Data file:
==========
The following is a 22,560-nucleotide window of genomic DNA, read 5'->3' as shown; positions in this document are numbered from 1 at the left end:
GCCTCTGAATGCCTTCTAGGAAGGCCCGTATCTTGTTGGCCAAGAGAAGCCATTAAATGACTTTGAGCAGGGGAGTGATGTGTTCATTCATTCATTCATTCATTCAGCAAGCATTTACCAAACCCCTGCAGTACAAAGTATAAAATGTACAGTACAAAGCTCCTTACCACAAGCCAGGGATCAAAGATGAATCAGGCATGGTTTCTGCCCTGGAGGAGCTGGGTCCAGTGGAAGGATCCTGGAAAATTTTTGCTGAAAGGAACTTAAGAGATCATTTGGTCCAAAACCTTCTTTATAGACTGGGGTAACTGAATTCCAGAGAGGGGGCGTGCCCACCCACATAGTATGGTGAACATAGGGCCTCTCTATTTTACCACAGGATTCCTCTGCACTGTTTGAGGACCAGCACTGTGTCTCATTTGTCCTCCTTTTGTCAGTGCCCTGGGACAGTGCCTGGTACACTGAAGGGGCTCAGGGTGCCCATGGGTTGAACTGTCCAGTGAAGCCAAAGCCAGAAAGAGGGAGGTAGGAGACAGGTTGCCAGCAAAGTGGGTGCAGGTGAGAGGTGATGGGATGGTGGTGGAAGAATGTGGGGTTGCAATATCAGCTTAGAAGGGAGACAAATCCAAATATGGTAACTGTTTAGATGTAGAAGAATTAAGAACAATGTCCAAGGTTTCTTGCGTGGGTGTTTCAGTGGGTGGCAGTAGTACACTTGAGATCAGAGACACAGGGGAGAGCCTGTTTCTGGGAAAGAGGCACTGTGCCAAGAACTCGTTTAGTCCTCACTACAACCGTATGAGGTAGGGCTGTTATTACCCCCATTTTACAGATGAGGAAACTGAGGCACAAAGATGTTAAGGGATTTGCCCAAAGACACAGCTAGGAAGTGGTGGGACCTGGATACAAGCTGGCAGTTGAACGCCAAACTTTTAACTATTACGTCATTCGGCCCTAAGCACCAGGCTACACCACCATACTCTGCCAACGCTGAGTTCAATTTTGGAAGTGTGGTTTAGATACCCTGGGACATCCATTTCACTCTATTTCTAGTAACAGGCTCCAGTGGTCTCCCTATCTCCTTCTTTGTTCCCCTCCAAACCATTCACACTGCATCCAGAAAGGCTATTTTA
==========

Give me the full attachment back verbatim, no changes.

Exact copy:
The following is a 22,560-nucleotide window of genomic DNA, read 5'->3' as shown; positions in this document are numbered from 1 at the left end:
GCCTCTGAATGCCTTCTAGGAAGGCCCGTATCTTGTTGGCCAAGAGAAGCCATTAAATGACTTTGAGCAGGGGAGTGATGTGTTCATTCATTCATTCATTCATTCAGCAAGCATTTACCAAACCCCTGCAGTACAAAGTATAAAATGTACAGTACAAAGCTCCTTACCACAAGCCAGGGATCAAAGATGAATCAGGCATGGTTTCTGCCCTGGAGGAGCTGGGTCCAGTGGAAGGATCCTGGAAAATTTTTGCTGAAAGGAACTTAAGAGATCATTTGGTCCAAAACCTTCTTTATAGACTGGGGTAACTGAATTCCAGAGAGGGGGCGTGCCCACCCACATAGTATGGTGAACATAGGGCCTCTCTATTTTACCACAGGATTCCTCTGCACTGTTTGAGGACCAGCACTGTGTCTCATTTGTCCTCCTTTTGTCAGTGCCCTGGGACAGTGCCTGGTACACTGAAGGGGCTCAGGGTGCCCATGGGTTGAACTGTCCAGTGAAGCCAAAGCCAGAAAGAGGGAGGTAGGAGACAGGTTGCCAGCAAAGTGGGTGCAGGTGAGAGGTGATGGGATGGTGGTGGAAGAATGTGGGGTTGCAATATCAGCTTAGAAGGGAGACAAATCCAAATATGGTAACTGTTTAGATGTAGAAGAATTAAGAACAATGTCCAAGGTTTCTTGCGTGGGTGTTTCAGTGGGTGGCAGTAGTACACTTGAGATCAGAGACACAGGGGAGAGCCTGTTTCTGGGAAAGAGGCACTGTGCCAAGAACTCGTTTAGTCCTCACTACAACCGTATGAGGTAGGGCTGTTATTACCCCCATTTTACAGATGAGGAAACTGAGGCACAAAGATGTTAAGGGATTTGCCCAAAGACACAGCTAGGAAGTGGTGGGACCTGGATACAAGCTGGCAGTTGAACGCCAAACTTTTAACTATTACGTCATTCGGCCCTAAGCACCAGGCTACACCACCATACTCTGCCAACGCTGAGTTCAATTTTGGAAGTGTGGTTTAGATACCCTGGGACATCCATTTCACTCTATTTCTAGTAACAGGCTCCAGTGGTCTCCCTATCTCCTTCTTTGTTCCCCTCCAAACCATTCACACTGCATCCAGAAAGGCTATTTTA